Getting your PhD from your undergraduate school

Discussion in 'Psychology [Psy.D. / Ph.D.]' started by preapoptosis, May 27, 2008.

  1. preapoptosis

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    I have heard that it is wrong to get your PhD from the same school that you got your BA/BGS/BSc from. Is this true? What are your opinions?
     
  2. myelin

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    Good question. When I was an undergrad, I thought it would be nice to get my PhD from the same school since it was close to my family and friends. I approached some professors about my idea and they informed me that it might be better to go somewhere else for my MA/PhD to obtain a diferent perspective on things. I didn't like that answer but I listened and applied to 2 out of state MA programs.

    Looking back (1.5 years later), I couldn't be happier. I've seen a ton of new places, met lots of new people, and have somewhat of a different perspective on "psychology." I realized that my undergrad program was very psychoynamic and my MA program is behavioral. I didn't get much of the behavioral perspective from undergrad so I didn't know much about it.

    Although, I have known some people who obtained their BA, MA, and PhD from the same institution. So it's not totally taboo, just not as common as going away for your MA/PhD.
     
  3. Danbo1957

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    Not taboo, but frowned upon. Professors want you to choose the best post bacc program available dependent on subject, most often found elsewhere. Now, if it turns out that the best post bacc program for you is at your undergrad school, everyone will know it, and there is no downside.

    It sorta like the idea (suggested in the 1950's through the 1980's) that you take residency at another program than that of where you received your medical degree.
     
  4. paramour

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    Keep in mind there are also programs that will not even consider you for admissions if you attended there for undergrad. If you are considering it, I would recommend speaking with them prior to potentially wasting your time & money.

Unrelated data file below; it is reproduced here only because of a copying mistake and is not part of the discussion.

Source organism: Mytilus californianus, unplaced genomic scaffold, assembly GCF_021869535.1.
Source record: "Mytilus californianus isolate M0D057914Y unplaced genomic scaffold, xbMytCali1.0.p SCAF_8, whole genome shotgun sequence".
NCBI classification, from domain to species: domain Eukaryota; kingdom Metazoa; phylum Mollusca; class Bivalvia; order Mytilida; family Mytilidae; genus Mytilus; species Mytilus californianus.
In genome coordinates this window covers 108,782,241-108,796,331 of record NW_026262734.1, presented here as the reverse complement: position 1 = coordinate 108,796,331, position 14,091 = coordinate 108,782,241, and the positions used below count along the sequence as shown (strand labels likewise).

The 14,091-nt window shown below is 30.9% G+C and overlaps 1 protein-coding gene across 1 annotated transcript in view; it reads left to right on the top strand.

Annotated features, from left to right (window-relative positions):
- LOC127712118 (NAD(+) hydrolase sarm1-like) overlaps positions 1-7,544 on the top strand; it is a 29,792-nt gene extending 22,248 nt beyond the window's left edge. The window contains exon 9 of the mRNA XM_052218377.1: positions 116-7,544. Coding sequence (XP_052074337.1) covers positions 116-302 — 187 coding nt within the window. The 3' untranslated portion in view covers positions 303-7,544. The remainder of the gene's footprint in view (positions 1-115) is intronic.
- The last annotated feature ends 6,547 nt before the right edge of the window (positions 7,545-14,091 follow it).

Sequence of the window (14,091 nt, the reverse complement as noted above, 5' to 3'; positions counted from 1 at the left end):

5. JockNerd

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    Doing the BA/BS and grad work at the same place can have negative repercussions later. I worked at a funding agency in Canada, and if an applicant did all their education at the same place their application was (literally) moved to the bottom of the list. Some academic hiring committees frown upon it to.

    However, if you plan on being in private practice, being in the same location could be very beneficial for building networks. If that's your plan, staying put could be useful.
     
  6. txpsychgirl

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    I'm planning to attend a private school and I was told it was better to go there as an undergrad so that the professors could get to know me. I was told by the psych chair at my college that it would improve my chances of getting into the grad program.
     
  7. Disambiguation

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    As an undergraduate student, I think you have the leg up in knowing the quality of your school's graduate program the best. Being an undergraduate from Rutgers, I'm personally not impressed with some of the Psych experiments the Grad. students have made me run through as part of laboratory experimentations on Livingston. Despite my personal opinion, many people argue otherwise and claim that Rutgers is a great school for graduate students to experiment and get their degree.

    Edit: Sorry I didn't mean to necropost. I didn't realize how old the previous posts were.
     
  8. TypeInnocence

    TypeInnocence future searching

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    I think that if your school has the program you're looking for and it's a specific program, there should be no harm in applying. However, if it's a program that can be found in many schools, look elsewhere. I asked the same question to one of my profs and he said that he doesn't even look at applications from U of T (where I went), he pushes them away.
     

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